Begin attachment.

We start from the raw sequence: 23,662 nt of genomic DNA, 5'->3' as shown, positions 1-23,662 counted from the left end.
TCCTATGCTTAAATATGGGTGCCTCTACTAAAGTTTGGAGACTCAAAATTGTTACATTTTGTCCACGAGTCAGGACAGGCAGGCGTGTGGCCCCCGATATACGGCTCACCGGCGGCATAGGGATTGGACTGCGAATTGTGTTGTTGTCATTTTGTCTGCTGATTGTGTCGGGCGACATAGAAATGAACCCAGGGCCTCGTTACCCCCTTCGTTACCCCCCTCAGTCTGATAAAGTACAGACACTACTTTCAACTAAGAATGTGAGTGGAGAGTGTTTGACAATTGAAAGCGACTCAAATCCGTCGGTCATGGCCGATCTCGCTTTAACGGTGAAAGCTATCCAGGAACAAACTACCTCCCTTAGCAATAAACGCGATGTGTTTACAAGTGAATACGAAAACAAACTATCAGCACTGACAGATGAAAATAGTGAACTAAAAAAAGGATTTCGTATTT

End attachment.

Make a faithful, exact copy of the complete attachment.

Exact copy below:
We start from the raw sequence: 23,662 nt of genomic DNA, 5'->3' as shown, positions 1-23,662 counted from the left end.
TCCTATGCTTAAATATGGGTGCCTCTACTAAAGTTTGGAGACTCAAAATTGTTACATTTTGTCCACGAGTCAGGACAGGCAGGCGTGTGGCCCCCGATATACGGCTCACCGGCGGCATAGGGATTGGACTGCGAATTGTGTTGTTGTCATTTTGTCTGCTGATTGTGTCGGGCGACATAGAAATGAACCCAGGGCCTCGTTACCCCCTTCGTTACCCCCCTCAGTCTGATAAAGTACAGACACTACTTTCAACTAAGAATGTGAGTGGAGAGTGTTTGACAATTGAAAGCGACTCAAATCCGTCGGTCATGGCCGATCTCGCTTTAACGGTGAAAGCTATCCAGGAACAAACTACCTCCCTTAGCAATAAACGCGATGTGTTTACAAGTGAATACGAAAACAAACTATCAGCACTGACAGATGAAAATAGTGAACTAAAAAAAGGATTTCGTATTT